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The fight for the future of the NDIS

  • 18 March 2021
Right now, there is a fight on for the future of the NDIS. On one side is the Federal Government, determined to have total control over the Scheme, and to change its very fundamentals. On the other side are disabled people across Australia, disability advocacy organisations, allied health workers and disability service providers, urgently telling them to stop.

The Minister for the NDIS, Stuart Robert, and the NDIS CEO Martin Hoffman insist that everything is fine, and that they are really, truly consulting with disabled people and the disability community. But consulting, without listening, is just spin, and no amount of spin can hide what they are trying to do.

Minister Robert is adding fuel to this fire with increasingly inflammatory claims about people with disability using NDIS funds to buy yachts, and billions of dollars being potentially spent on sex work services. The NDIS CEO Martin Hoffman said the quiet part out loud in this interview, acknowledging that the ‘push to redesign how personalised budgeting works in practice is also being driven by the need to ensure the long-term financial sustainability of the scheme.’ 

All this goes to the very heart of what it means to get support, to receive care, to have our lives entwined with services non-disabled people rarely encounter.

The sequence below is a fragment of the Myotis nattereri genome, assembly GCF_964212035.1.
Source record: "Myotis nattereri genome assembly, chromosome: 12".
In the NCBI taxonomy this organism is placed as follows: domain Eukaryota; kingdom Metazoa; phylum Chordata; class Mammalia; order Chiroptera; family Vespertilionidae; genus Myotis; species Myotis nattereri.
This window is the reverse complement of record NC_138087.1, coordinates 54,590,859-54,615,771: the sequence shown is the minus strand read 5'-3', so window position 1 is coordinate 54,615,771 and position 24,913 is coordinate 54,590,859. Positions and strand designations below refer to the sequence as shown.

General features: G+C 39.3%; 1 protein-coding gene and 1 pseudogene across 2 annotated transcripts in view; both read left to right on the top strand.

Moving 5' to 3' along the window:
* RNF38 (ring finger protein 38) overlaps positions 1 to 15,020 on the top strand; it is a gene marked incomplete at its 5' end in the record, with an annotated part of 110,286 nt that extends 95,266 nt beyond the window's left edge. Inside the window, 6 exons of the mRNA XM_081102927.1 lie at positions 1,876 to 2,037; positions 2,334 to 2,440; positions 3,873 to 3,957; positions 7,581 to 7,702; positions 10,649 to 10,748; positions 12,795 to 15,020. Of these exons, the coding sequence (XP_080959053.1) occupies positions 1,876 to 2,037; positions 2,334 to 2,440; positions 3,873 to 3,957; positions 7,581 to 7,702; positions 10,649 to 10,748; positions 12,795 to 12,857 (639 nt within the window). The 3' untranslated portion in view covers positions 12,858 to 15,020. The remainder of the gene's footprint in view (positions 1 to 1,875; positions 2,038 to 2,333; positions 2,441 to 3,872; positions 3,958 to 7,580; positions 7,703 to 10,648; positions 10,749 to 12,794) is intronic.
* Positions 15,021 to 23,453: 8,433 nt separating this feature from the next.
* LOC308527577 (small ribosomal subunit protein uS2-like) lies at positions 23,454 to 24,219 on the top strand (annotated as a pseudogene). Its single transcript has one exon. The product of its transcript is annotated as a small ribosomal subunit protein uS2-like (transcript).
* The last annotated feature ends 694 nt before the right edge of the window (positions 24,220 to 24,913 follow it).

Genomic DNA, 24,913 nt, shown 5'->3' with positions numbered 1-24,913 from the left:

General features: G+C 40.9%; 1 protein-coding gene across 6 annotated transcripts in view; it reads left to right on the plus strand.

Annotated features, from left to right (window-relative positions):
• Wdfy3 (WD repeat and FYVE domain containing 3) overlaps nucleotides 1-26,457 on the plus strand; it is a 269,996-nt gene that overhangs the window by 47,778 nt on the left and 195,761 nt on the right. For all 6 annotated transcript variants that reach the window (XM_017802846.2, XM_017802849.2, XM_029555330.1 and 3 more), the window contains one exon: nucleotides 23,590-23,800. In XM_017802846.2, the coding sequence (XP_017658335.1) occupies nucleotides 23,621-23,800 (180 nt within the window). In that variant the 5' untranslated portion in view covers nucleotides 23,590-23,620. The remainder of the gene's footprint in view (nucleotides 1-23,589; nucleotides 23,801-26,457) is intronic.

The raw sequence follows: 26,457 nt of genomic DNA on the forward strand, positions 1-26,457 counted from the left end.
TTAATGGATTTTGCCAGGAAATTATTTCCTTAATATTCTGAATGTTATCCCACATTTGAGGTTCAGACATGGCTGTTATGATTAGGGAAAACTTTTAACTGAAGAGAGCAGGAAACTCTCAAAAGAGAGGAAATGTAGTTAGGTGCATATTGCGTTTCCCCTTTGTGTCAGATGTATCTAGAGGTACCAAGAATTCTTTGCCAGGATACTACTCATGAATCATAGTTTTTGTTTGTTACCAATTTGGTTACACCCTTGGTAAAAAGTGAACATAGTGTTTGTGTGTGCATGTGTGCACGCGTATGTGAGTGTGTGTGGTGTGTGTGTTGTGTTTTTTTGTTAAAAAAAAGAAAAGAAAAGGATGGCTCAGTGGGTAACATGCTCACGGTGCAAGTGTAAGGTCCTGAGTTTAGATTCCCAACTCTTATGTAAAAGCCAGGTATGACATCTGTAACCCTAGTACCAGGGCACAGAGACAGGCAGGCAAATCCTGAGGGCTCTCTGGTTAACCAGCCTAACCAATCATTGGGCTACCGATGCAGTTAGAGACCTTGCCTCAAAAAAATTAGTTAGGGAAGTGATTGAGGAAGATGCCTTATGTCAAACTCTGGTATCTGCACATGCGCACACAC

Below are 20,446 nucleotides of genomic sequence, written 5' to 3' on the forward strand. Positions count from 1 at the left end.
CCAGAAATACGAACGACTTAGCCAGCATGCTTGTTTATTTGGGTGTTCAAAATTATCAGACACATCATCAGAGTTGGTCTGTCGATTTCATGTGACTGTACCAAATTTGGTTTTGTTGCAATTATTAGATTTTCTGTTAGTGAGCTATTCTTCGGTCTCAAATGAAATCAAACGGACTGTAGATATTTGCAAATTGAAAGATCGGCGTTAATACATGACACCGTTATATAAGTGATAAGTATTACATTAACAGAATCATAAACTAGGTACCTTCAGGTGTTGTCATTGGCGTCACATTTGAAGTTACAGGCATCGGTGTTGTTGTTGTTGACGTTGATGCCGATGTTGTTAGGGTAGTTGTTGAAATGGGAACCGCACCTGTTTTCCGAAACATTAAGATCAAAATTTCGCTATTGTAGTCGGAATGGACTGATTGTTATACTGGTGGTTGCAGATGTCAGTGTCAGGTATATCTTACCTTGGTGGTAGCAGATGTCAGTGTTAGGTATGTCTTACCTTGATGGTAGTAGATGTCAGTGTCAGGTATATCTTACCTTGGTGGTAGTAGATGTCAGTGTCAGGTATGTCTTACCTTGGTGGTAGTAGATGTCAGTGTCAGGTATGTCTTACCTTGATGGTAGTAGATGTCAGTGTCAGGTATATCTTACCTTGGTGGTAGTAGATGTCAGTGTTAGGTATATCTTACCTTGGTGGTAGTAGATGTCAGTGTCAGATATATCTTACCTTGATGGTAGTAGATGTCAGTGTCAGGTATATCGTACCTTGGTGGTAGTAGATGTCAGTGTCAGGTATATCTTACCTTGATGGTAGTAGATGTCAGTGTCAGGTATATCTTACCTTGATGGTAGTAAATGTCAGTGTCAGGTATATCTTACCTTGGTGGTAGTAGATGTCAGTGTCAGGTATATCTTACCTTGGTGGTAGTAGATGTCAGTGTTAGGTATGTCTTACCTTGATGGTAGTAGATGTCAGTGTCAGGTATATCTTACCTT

Beyond the details of these proposed changes to the NDIS are broader disagreements about the very nature of how supports are provided to disabled people. Are we poor broken souls, who can have watchful charity if we behave ourselves, or full citizens who need supports to live our lives as we see fit? Who gets to decide and who gets control?

The charity model of disability drove disability services for centuries. Disabled people were seen as the passive recipients of the good works of non-disabled people. Our essential supports subject to the whims and fashions of others. The experts on disability being those who felt sorry for us and knew, of course, how to help.

'A rights-based support system, that gives disabled people a say about the care they recieve and who they receive it from, is what the NDIS was meant to be all about.'

This model was resisted by disabled people, and still is. The history of the disability rights movement in Australia includes pivotal moments when disabled people, particularly disabled women, protested about being treated this way.

The charity model still exists in Australia today, when it comes to our supports, the